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The Rashoman Effect of History

The Rashoman Effect of History

For the last year and a half, I have been studying WW2. I’m working on a novel set during that period. Actually, I’m working on two novels set during the period, both in the European theater. But I started with one story and I wanted to get the details accurate. I also enjoy in-depth research.

I didn’t realize, at the outset, that to understand WW2 one must delve into WW1. But that’s another issue.

Books, old news reels, documentaries, and people are resources. In Paris recently I started asking people, “What was your family doing during the war? What did your parents and grandparents tell you?” Responses were fascinating.

I’ve been querying people for over a year now. Americans, Germans, French, British. What’s become clear is that history even this recent has been shaped a certain way. It’s been predigested. The victors write history, yes?

But it’s not so simple as winner vs. loser. There are subtleties in the way events have been metabolized.

For instance, Paris during Occupation and Liberation and the years immediately following. I once told a friend who is a rabid Francophile that the French had, in cowardly fashion, handed Paris over to the Germans.

Poor guy almost blew a gasket. You know that vein that stands out on someone’s forehead when they get really mad? Well, it bulged, and then he gave me an earful.

Now in the midst of this unending research, I can admit: rightly so. I deserved the setting-straight. Now, I’m a huge fan of Winston Churchill, but the context within which France formed a collaborationist government must be taken into consideration. France was not a large country, and at the end of WW1, it had lost one-tenth of the adult male population. That’s a catastrophic loss. Moreover, the men who survived were ravaged by mutilation, disfigurement, and severe psychological trauma. Many couldn’t work. The country was, literally, devastated for a generation.

Also, after the vicious way Poland was annexed, the French were pretty clear that the Germans meant business.

These factors must be taken into consideration when considering the collaborationist government’s invitation to the Germans.

I mention these facts, also, as part of an example of the duplicity of history which I encountered recently. By duplicity, I mean doubleness.

In Paris, at the end of a walking tour about the Occupation and Liberation, the tour guide spoke of how American soldiers came to Paris and treated the city like their personal playground. They got drunk, they got rowdy, and they got women. This behavior, she noted, was in contrast to the German soldiers, who behaved with correctness. They were loathed. The people who openly consorted with them were loathed more. But the highly disciplined German soldiers were under orders to be respectful–not to Jews, gypsies, Slavs, Jehovah’s witnesses, or homosexuals, of course. But to the French and to Paris itself. And so they were correct, while the liberating American soldiers were not.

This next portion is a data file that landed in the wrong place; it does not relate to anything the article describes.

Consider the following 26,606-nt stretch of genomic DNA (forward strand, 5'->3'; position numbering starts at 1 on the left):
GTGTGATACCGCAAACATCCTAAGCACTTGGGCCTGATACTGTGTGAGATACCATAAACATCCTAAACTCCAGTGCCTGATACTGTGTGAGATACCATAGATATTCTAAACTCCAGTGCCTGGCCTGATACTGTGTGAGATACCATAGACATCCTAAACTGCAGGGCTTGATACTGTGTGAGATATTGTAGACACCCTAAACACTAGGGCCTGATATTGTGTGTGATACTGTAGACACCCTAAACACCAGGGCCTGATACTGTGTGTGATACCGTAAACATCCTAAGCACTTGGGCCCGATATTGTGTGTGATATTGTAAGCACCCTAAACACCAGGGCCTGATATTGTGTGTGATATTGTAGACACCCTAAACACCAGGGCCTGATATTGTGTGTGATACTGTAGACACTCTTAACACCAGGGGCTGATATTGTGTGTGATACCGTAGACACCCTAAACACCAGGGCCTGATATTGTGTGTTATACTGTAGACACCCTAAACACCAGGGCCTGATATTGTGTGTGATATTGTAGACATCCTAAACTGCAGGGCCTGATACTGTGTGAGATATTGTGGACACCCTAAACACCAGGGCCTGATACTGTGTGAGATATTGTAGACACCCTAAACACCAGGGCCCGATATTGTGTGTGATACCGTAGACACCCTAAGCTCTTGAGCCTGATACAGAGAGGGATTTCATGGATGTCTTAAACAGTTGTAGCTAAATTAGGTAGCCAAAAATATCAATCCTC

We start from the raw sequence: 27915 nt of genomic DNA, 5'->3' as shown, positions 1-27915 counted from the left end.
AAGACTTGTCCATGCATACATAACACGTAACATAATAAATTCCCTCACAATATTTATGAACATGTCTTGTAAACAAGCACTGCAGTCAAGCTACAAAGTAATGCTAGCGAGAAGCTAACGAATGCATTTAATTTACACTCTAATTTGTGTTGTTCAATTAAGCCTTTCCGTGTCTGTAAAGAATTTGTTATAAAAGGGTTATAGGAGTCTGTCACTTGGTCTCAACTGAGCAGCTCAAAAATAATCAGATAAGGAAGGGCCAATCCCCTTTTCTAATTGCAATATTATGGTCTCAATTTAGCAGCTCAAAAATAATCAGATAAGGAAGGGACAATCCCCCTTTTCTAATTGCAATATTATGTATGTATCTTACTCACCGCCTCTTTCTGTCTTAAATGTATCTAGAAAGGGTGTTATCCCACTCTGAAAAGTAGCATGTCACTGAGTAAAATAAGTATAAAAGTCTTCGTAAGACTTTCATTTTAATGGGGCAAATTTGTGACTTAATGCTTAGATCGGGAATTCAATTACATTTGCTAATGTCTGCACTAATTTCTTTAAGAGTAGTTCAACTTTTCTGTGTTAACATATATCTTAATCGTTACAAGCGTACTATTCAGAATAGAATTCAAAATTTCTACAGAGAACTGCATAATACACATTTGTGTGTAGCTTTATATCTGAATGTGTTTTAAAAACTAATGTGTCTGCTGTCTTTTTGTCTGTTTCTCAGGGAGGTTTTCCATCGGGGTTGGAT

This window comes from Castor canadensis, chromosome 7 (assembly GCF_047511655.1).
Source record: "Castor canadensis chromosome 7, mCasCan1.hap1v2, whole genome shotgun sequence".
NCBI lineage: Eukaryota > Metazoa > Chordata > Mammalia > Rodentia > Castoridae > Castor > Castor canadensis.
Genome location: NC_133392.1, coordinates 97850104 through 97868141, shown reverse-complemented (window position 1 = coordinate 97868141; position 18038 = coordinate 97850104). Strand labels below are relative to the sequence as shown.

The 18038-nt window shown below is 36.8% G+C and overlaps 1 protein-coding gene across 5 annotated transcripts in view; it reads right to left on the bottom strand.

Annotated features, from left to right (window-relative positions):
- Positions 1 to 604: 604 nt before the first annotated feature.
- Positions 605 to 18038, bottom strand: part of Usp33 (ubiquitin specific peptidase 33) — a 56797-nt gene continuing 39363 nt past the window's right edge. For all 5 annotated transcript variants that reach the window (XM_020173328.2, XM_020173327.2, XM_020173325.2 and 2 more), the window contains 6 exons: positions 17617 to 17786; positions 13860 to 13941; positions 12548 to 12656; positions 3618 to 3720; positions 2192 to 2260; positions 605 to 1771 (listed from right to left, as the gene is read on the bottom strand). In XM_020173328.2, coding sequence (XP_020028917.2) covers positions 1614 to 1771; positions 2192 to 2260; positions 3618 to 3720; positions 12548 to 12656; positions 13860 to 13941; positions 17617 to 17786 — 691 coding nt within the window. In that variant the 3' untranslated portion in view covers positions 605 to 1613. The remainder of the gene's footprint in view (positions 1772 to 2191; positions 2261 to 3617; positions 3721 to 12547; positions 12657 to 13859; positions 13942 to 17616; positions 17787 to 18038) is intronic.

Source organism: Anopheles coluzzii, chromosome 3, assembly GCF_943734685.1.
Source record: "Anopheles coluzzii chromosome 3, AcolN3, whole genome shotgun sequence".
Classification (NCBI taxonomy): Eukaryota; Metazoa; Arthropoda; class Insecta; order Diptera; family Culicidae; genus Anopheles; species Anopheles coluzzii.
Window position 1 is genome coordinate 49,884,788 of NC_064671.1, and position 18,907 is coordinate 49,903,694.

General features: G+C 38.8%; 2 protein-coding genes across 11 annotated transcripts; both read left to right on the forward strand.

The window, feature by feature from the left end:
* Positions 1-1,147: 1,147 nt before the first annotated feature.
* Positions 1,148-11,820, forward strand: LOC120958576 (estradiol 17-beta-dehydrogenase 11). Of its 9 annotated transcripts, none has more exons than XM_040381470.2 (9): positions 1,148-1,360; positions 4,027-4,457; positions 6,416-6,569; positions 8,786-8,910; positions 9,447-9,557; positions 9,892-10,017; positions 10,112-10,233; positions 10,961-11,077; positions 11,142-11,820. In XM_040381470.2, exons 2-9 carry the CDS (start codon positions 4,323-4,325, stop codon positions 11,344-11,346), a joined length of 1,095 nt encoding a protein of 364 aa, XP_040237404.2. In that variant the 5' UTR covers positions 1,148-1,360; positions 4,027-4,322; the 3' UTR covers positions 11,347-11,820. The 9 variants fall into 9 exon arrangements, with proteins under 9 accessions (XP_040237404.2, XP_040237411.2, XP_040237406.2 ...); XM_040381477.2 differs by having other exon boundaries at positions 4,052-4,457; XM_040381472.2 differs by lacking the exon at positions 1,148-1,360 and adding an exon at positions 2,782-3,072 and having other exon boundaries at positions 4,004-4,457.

I took notes and wondered about the behavior of American GI’s in Paris at that time.

Then I came home and read the memoir of an American soldier who was in Paris during liberation and then for r & r several months later. He wrote of the thriving black market post-Occupation, and of the Parisian’s willingness to rip off American soldiers. He implied, with little subtlety, that Parisian women actively solicited American soldiers, who had money to spend and the impulse to be generous. And, you know, general horniness which made them ripe for the plucking. Those mademoiselles knew exactly what they were up to, they planned it, and they were good at it.

Having recently been ripped off in Paris myself, including rather gallingly by a medical doctor at the Hôpital Américain, and having an idea of the tough times Parisians had been through for thirty years prior to Liberation, I was inclined to believe the soldier’s memoir.


But it is probably also true that American GI’s, many of them farm boys out of the US for the first time, and exhausted by battle, were out for vice and vim.
The moral of this story is, well, there are two: 

One, NEVER go to the Hôpital Américain. If you get sick in Paris, find an English-speaking doctor somewhere in the city and ask about the fee ahead of time, or if your French is good enough, call SOS Médecins. A bout of strep throat cost me too dearly, and I’m not talking about the two feverish days I spent with aching swollen glands.

Two: Question the first interpretation you get about any historical event or trend, especially if it is a state-sponsored version or generally accepted wisdom.


Do your own digging and see what your shovel turns up.




 

 

 

 

 

 

 

 

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